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Coordinating and Correlative Conjuctions

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A conjunction is a word that is used to connect words, phrases, or clauses.
Adverbs can also be used to link related ideas. When adverbs are used in this way, they are called conjunctive adverbs.

Coordinating Conjunction

A coordinating conjunction is a word that functions individually to connect sentence parts.

To "coordinate" implies ranking equal ideas.

Medical insurance is expensive, but dental insurance is prohibitive.

Some of the Coordinating Conjunctions are :

and, but, nor, or, for, so, yet

How to Use Coordinating Conjunctions

As a general rule,
use and, but, nor, or or to connect matching words, phrases, or clauses;
use for or so to connect subordinate or independent clauses rather than individual words.

The conjunctions have different meanings as well:

and shows connection;
but, nor, and yet show contrast;
or shows choice;
so indicates result;
for shows causality.


And Shows Connection:

1) The children cleaned up quickly and quietly.

But, Nor, and Yet Show Contrast:

2) The living room was extremely elegant but surprisingly comfortable.

3) My supervisor will never give us half days on Friday, nor will she agree to our other demands.

4) She took good care of the houseplant, yet it wilted and lost its leaves anyway.

Or Shows Choice:

5) You can have the spaghetti and meatballs or the veal and peppers.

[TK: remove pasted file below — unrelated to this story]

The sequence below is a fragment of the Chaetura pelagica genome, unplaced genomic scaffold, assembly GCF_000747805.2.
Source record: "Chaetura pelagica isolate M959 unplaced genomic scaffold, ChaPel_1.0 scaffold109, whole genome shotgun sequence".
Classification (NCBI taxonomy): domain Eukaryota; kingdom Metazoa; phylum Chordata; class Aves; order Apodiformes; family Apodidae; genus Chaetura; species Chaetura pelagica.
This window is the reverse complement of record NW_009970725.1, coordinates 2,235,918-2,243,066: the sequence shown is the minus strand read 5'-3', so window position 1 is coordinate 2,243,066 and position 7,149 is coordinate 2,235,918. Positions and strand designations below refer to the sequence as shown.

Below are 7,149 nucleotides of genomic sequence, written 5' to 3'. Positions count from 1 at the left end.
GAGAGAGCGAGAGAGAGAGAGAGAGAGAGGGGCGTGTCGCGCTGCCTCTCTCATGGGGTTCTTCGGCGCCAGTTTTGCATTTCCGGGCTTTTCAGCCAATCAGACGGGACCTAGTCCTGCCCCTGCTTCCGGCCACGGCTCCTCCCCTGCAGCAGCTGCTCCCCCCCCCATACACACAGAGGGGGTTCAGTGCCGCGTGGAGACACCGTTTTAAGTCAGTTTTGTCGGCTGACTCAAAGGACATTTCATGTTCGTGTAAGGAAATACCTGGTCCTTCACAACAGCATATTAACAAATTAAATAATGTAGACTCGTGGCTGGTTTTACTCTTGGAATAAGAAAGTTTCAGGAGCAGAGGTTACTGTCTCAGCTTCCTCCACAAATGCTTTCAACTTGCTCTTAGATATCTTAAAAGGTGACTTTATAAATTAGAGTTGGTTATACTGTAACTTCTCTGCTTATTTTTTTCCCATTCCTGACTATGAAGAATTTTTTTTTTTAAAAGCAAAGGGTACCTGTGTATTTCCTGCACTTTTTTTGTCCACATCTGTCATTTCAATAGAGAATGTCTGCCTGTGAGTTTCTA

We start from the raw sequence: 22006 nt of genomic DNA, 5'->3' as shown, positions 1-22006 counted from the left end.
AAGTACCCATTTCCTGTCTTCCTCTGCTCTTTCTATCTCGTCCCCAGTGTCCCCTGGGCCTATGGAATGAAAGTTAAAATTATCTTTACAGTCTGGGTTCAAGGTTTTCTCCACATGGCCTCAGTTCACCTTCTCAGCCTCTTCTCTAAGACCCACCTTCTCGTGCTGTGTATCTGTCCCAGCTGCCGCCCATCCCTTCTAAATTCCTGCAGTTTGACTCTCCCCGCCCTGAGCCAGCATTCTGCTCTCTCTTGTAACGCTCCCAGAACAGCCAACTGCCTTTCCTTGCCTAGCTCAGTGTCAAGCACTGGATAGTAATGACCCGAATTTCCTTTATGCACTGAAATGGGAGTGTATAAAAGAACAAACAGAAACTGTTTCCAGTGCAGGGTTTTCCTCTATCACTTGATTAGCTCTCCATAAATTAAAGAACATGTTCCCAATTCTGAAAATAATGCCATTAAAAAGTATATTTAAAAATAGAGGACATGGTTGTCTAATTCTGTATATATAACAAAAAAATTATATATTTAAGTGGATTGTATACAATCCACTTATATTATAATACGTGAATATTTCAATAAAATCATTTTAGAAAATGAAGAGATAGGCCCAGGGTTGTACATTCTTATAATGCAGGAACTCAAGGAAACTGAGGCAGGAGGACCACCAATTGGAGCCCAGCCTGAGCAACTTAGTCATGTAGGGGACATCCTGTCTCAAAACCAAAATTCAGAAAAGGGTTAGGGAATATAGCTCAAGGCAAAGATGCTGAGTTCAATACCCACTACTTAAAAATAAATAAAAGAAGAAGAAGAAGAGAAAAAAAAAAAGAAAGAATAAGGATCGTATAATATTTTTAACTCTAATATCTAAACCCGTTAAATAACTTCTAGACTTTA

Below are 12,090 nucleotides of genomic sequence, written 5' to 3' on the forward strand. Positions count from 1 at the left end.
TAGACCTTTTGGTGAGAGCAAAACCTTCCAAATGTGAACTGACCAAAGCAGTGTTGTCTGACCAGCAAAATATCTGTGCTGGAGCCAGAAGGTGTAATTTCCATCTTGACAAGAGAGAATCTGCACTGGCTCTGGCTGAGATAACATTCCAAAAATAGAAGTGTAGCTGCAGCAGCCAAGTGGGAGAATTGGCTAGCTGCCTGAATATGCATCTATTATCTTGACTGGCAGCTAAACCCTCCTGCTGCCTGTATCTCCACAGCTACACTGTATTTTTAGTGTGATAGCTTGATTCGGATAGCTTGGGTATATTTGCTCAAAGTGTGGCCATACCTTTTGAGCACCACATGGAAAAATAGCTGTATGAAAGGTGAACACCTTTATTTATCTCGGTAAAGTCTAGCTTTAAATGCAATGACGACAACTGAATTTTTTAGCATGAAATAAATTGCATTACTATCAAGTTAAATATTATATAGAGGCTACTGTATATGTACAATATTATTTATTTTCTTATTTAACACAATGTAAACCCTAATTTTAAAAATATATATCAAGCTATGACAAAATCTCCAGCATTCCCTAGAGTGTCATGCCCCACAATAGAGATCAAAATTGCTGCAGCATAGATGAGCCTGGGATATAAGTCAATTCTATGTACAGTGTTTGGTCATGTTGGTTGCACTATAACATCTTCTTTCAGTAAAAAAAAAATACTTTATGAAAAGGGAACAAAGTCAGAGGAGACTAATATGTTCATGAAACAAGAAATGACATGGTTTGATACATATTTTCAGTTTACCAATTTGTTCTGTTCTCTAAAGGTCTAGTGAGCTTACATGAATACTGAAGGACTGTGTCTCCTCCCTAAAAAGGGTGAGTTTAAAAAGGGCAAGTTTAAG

So Shows Result:

6) We missed the dinner party, so we ended up eating peanut butter and jelly sandwiches.

For Shows Causality:

7) Laura stayed in the office late all week, for she had to finish the project by Friday.

Correlative Conjunctions

Correlative conjunctions always work in pairs to connect words, phrases, or clauses.

Some of the Correlative Conjunctions are :

both ... and, neither ... nor, whether ... or, either ... or, not only ... but also, not ... but


1) Both the bank and the post office are closed on National holidays.

2) The envelopes are neither in the drawer nor in the cabinet.

3) Whether you agree to implement my plan or not, you have to concede that it has merit.

4) Either you agree to ratify our contract now, or we will have to once again return to the bargaining table.

5) Not only the children but also the adults were captivated by the dancing bears at the circus.

6) Not the renters but the homeowners were most deeply affected by the recent change in tax laws.

Sample Usage

As mentioned above.

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